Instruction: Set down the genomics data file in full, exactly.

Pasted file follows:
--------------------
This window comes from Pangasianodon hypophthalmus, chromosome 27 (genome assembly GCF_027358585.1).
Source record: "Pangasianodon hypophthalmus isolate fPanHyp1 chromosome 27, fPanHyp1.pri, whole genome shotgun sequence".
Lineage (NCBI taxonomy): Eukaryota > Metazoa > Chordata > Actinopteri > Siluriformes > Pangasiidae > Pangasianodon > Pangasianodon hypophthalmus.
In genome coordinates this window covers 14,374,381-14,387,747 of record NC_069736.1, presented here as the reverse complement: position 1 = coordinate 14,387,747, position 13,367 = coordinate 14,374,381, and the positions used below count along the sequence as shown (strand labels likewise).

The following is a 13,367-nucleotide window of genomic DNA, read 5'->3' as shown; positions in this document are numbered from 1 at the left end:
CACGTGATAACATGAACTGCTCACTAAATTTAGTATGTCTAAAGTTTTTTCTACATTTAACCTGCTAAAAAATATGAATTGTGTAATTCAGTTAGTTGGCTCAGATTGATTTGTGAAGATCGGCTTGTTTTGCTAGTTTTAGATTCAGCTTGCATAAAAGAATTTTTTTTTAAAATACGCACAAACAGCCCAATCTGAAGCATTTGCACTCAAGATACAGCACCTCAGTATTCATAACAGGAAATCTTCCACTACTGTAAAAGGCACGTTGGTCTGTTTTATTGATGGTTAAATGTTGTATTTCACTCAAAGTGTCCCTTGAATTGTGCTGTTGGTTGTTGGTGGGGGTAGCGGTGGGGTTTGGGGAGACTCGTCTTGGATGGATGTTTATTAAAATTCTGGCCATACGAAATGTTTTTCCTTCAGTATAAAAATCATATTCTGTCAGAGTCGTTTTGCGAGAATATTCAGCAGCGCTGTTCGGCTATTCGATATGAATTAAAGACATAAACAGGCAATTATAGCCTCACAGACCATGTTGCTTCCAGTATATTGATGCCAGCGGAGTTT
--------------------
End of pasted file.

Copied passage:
This window comes from Pangasianodon hypophthalmus, chromosome 27 (genome assembly GCF_027358585.1).
Source record: "Pangasianodon hypophthalmus isolate fPanHyp1 chromosome 27, fPanHyp1.pri, whole genome shotgun sequence".
Lineage (NCBI taxonomy): Eukaryota > Metazoa > Chordata > Actinopteri > Siluriformes > Pangasiidae > Pangasianodon > Pangasianodon hypophthalmus.
In genome coordinates this window covers 14,374,381-14,387,747 of record NC_069736.1, presented here as the reverse complement: position 1 = coordinate 14,387,747, position 13,367 = coordinate 14,374,381, and the positions used below count along the sequence as shown (strand labels likewise).

The following is a 13,367-nucleotide window of genomic DNA, read 5'->3' as shown; positions in this document are numbered from 1 at the left end:
CACGTGATAACATGAACTGCTCACTAAATTTAGTATGTCTAAAGTTTTTTCTACATTTAACCTGCTAAAAAATATGAATTGTGTAATTCAGTTAGTTGGCTCAGATTGATTTGTGAAGATCGGCTTGTTTTGCTAGTTTTAGATTCAGCTTGCATAAAAGAATTTTTTTTTAAAATACGCACAAACAGCCCAATCTGAAGCATTTGCACTCAAGATACAGCACCTCAGTATTCATAACAGGAAATCTTCCACTACTGTAAAAGGCACGTTGGTCTGTTTTATTGATGGTTAAATGTTGTATTTCACTCAAAGTGTCCCTTGAATTGTGCTGTTGGTTGTTGGTGGGGGTAGCGGTGGGGTTTGGGGAGACTCGTCTTGGATGGATGTTTATTAAAATTCTGGCCATACGAAATGTTTTTCCTTCAGTATAAAAATCATATTCTGTCAGAGTCGTTTTGCGAGAATATTCAGCAGCGCTGTTCGGCTATTCGATATGAATTAAAGACATAAACAGGCAATTATAGCCTCACAGACCATGTTGCTTCCAGTATATTGATGCCAGCGGAGTTT